Sub-minimum wage is legal on behalf of employing disabled workers because, “For thousands of people with the most significant disabilities, it means the difference between reaching their full employment potential and having no job at all,” wrote Jim Gibbons, the president and CEO of Goodwill Industries, in a 2013 Huffington Post op-ed.
There is a piece of legislation called, The Americans with Disabilities Act (ADA), which provides some safeguards to deter discrimination against the working disabled population. It enforces that any employer, with 15 or more employees, must make reasonable accommodations for their disabled workers; so that they can perform all aspects of their job. Adjusting a working place takes time, and money but business owners still oblige to this rule and hire disabled people because of the Fair Labors Standards Act. The Fair Labor Standards Act (FLSA), passed by President Roosevelt, is a set sub-minimum wage rate that protects the rights of employers to pay people of a disability less because they are usually less productive. The FLSA is an incentive for industries to continue to hire people of severe disabilities, regardless of their health complications that may deter business productivity.
For example, Kandu Industries, a packaging and assembly factory in Janesville, Wisconsin, has about 150 workers paid substantially below the federal minimum wage of $7.25. According to The Department of Justice, about 20 percent of people with disabilities participate in the workforce, and of that group, about 3 percent, or approximately 195,000 workers, are being paid subminimum wages. In order to pay a sub-minimum wage, “employers must obtain a certificate from the Wage and Hour Division to set a wage below the federal minimum (Taylor Leighton, 2016).” This allows a business party to pay fairly in terms of the work that is being done for them, while a disabled employee can continue to participate in society and receive an income of their own.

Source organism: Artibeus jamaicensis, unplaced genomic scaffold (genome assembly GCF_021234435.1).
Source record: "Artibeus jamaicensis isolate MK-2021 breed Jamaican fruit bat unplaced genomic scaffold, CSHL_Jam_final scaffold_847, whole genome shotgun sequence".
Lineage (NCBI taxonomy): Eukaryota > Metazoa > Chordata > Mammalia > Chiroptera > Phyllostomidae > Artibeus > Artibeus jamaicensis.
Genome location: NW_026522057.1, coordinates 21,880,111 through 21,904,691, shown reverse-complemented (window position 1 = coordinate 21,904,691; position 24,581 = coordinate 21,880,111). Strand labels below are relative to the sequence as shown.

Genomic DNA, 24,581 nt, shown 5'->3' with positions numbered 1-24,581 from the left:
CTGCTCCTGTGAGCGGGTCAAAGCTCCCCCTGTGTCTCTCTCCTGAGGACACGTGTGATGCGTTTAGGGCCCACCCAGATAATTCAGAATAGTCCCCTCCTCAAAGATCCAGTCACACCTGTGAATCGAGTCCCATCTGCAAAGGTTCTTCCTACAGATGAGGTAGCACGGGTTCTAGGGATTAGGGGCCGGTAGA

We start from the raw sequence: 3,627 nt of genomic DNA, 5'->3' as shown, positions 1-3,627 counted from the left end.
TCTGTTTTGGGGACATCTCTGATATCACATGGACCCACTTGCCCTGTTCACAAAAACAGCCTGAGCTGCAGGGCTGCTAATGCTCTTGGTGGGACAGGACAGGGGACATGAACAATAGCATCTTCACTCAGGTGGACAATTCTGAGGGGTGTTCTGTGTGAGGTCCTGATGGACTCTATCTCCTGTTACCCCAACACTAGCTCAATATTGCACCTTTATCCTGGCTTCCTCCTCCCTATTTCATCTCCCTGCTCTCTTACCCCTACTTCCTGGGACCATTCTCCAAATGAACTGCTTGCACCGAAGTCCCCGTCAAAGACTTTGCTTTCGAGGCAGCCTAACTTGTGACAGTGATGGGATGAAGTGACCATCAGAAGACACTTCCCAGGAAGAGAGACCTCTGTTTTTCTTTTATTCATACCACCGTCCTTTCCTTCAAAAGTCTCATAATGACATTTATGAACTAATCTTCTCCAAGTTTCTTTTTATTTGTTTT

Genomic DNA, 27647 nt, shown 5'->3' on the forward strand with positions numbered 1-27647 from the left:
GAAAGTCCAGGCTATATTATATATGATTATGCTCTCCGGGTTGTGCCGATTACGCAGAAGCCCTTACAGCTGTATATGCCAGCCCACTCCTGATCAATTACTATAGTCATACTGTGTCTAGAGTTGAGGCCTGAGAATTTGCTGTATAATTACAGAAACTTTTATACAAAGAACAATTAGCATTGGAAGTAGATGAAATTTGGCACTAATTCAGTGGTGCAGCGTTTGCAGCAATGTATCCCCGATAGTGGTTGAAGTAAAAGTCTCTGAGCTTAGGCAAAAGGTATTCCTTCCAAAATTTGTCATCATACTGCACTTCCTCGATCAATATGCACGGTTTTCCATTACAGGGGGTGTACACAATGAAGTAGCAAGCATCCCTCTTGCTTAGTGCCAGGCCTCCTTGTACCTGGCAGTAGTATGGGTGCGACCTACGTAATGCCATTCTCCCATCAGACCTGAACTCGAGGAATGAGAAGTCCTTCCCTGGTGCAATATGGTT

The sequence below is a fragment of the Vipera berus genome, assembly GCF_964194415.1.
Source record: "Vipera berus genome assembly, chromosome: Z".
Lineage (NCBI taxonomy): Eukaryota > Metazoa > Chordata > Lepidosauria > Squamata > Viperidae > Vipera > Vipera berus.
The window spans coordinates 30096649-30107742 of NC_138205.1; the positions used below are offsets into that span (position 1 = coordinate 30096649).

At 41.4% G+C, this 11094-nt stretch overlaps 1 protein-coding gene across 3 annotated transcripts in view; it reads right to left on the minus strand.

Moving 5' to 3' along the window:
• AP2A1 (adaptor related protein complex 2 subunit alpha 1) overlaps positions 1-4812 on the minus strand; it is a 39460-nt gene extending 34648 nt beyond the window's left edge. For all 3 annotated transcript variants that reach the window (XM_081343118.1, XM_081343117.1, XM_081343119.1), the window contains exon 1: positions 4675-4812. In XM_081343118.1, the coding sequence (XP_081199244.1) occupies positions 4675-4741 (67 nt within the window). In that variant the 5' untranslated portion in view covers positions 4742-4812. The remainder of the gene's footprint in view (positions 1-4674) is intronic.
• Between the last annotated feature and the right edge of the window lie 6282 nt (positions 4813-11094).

For example, Chris Wilson, 33 years old and diagnosed with Down syndrome, has worked for Kandu Industries, where he is paid either $2 or $3 an hour while packaging playground equipment or food. Chris Wilson says, “I like my life, I like to work. Kandu pays us every two weeks. I like it. The more money I get, the more stuff to buy.” His parents explain that Chris is treated not like the “handicap employee” but an adult who is attributing to the economy in a meaningful way. The purpose of a sub-minimum wage is to encourage businesses like, Kandu Industries, to allow people like Chris a chance at obtaining a life worth living. If the sub-minimum wage rate were to be vetoed then less businesses would hire our disabled population.
- Can Employers Actually Pay Disabled American Below the Minimum Wage? Taylor Leighton. Published 2016. Electronic. http://www.politifact.com/truth-o-meter/statements/2016/aug/12/tom-harkin/can-employers-actually-
- People With Disabilities Deserve a Minimum Wage, Curtis L. Decker. Published 2015. Electronic. pay-disabled-americans-belo/https://www.huffingtonpost.com/curtis-l-decker-jd/people-with-disabilities-_3_b_8303198.html
- Ashely Dejean. August 8, 2017 https://www.motherjones.com/politics/2017/08/many-people-with-disabilities-are-being-paid-way-below-the-minimum-wage-and-its-perfectly-legal/
- Kandu Industries. https://www.kanduindustries.com